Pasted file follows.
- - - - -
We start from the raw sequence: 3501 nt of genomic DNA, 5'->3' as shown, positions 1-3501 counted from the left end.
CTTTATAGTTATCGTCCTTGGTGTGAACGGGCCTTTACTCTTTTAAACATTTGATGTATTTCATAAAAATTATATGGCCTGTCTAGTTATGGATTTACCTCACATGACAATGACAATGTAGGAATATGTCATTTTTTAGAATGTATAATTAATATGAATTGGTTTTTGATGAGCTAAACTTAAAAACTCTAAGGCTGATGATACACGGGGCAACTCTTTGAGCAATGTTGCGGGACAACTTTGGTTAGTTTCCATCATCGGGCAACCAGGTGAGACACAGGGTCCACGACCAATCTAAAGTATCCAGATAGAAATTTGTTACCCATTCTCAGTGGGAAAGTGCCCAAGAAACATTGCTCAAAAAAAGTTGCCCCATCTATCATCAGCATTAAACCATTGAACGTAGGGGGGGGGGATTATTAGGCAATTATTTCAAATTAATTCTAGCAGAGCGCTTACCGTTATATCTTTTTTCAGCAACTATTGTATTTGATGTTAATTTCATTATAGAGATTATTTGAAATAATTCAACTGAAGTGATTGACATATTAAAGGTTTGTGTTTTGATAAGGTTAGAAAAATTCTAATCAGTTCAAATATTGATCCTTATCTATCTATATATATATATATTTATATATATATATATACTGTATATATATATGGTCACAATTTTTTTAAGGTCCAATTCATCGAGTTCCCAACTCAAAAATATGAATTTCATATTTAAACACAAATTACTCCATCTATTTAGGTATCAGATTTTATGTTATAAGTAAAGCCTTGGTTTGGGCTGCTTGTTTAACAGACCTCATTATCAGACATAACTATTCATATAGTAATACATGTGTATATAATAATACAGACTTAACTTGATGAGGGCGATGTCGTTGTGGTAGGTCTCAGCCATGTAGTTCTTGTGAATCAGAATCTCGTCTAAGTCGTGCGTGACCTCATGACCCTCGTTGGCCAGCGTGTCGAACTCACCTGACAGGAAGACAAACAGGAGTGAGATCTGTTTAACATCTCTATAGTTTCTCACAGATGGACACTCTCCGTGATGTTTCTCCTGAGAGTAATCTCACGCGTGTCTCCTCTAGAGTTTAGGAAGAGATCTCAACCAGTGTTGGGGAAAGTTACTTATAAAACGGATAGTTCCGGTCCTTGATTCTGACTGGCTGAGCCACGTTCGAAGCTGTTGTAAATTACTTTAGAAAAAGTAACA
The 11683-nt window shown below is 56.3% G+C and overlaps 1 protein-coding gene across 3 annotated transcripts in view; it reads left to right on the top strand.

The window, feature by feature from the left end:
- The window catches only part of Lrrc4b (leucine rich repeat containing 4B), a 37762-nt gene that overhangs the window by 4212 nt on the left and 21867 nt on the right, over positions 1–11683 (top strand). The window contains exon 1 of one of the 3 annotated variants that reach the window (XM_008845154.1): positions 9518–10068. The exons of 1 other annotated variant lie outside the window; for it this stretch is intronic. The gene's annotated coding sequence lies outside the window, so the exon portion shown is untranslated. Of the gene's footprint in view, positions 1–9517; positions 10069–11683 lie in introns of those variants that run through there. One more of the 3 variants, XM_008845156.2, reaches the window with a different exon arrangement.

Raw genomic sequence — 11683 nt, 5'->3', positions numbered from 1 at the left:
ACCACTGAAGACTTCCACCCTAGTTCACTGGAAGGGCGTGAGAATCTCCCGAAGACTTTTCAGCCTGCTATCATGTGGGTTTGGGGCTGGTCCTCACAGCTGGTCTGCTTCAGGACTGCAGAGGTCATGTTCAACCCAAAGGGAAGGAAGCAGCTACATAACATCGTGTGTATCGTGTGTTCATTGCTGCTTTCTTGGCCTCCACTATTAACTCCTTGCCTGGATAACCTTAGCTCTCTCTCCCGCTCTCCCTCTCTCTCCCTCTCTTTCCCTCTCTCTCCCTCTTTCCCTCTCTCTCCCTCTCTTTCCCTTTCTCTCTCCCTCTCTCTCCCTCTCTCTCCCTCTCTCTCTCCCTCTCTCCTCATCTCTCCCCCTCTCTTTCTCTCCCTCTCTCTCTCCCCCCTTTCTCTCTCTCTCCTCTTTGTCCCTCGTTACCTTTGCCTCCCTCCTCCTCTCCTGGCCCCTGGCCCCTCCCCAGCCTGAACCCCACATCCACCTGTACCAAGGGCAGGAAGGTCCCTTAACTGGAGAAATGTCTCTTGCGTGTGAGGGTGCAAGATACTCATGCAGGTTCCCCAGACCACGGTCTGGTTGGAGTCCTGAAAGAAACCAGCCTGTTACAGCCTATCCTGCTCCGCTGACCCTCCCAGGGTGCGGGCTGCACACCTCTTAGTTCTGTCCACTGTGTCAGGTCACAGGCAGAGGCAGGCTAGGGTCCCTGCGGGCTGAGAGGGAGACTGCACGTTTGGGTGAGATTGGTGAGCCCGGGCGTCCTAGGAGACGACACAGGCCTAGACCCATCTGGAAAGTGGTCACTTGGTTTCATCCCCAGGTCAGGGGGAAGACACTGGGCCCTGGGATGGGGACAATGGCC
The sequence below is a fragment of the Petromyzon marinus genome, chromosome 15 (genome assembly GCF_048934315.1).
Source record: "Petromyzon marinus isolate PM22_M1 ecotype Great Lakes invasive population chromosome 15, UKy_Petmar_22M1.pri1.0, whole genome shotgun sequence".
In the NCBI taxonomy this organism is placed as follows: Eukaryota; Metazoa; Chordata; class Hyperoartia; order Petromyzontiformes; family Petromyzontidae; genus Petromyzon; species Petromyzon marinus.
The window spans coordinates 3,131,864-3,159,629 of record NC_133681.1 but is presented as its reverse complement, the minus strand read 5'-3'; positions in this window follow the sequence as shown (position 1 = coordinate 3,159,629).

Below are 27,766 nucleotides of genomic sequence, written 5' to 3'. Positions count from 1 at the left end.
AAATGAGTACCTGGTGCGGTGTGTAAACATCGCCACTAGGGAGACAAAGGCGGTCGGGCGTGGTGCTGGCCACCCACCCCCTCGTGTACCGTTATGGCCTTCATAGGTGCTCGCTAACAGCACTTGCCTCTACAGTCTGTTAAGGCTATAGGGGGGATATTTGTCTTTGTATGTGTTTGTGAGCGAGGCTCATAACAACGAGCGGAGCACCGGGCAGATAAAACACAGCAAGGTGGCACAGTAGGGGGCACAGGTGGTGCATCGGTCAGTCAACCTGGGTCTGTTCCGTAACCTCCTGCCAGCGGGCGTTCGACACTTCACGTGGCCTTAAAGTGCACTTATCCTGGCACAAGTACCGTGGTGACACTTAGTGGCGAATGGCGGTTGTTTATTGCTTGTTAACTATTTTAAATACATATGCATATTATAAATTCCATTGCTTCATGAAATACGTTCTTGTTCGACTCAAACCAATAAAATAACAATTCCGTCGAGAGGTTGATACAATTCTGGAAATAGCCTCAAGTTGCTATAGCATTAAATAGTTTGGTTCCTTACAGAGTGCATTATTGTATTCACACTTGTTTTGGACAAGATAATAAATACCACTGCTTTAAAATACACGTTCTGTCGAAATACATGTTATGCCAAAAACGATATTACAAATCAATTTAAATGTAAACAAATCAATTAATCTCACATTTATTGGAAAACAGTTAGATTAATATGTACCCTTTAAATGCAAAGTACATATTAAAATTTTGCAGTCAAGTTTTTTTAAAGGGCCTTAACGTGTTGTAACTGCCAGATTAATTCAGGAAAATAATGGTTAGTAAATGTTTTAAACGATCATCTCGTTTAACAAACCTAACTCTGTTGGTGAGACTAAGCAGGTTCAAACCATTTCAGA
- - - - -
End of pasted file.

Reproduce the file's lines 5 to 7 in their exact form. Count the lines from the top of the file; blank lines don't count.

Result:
- The window catches only part of Lrrc4b (leucine rich repeat containing 4B), a 37762-nt gene that overhangs the window by 4212 nt on the left and 21867 nt on the right, over positions 1–11683 (top strand). The window contains exon 1 of one of the 3 annotated variants that reach the window (XM_008845154.1): positions 9518–10068. The exons of 1 other annotated variant lie outside the window; for it this stretch is intronic. The gene's annotated coding sequence lies outside the window, so the exon portion shown is untranslated. Of the gene's footprint in view, positions 1–9517; positions 10069–11683 lie in introns of those variants that run through there. One more of the 3 variants, XM_008845156.2, reaches the window with a different exon arrangement.

Raw genomic sequence — 11683 nt, 5'->3', positions numbered from 1 at the left:
ACCACTGAAGACTTCCACCCTAGTTCACTGGAAGGGCGTGAGAATCTCCCGAAGACTTTTCAGCCTGCTATCATGTGGGTTTGGGGCTGGTCCTCACAGCTGGTCTGCTTCAGGACTGCAGAGGTCATGTTCAACCCAAAGGGAAGGAAGCAGCTACATAACATCGTGTGTATCGTGTGTTCATTGCTGCTTTCTTGGCCTCCACTATTAACTCCTTGCCTGGATAACCTTAGCTCTCTCTCCCGCTCTCCCTCTCTCTCCCTCTCTTTCCCTCTCTCTCCCTCTTTCCCTCTCTCTCCCTCTCTTTCCCTTTCTCTCTCCCTCTCTCTCCCTCTCTCTCCCTCTCTCTCTCCCTCTCTCCTCATCTCTCCCCCTCTCTTTCTCTCCCTCTCTCTCTCCCCCCTTTCTCTCTCTCTCCTCTTTGTCCCTCGTTACCTTTGCCTCCCTCCTCCTCTCCTGGCCCCTGGCCCCTCCCCAGCCTGAACCCCACATCCACCTGTACCAAGGGCAGGAAGGTCCCTTAACTGGAGAAATGTCTCTTGCGTGTGAGGGTGCAAGATACTCATGCAGGTTCCCCAGACCACGGTCTGGTTGGAGTCCTGAAAGAAACCAGCCTGTTACAGCCTATCCTGCTCCGCTGACCCTCCCAGGGTGCGGGCTGCACACCTCTTAGTTCTGTCCACTGTGTCAGGTCACAGGCAGAGGCAGGCTAGGGTCCCTGCGGGCTGAGAGGGAGACTGCACGTTTGGGTGAGATTGGTGAGCCCGGGCGTCCTAGGAGACGACACAGGCCTAGACCCATCTGGAAAGTGGTCACTTGGTTTCATCCCCAGGTCAGGGGGAAGACACTGGGCCCTGGGATGGGGACAATGGCC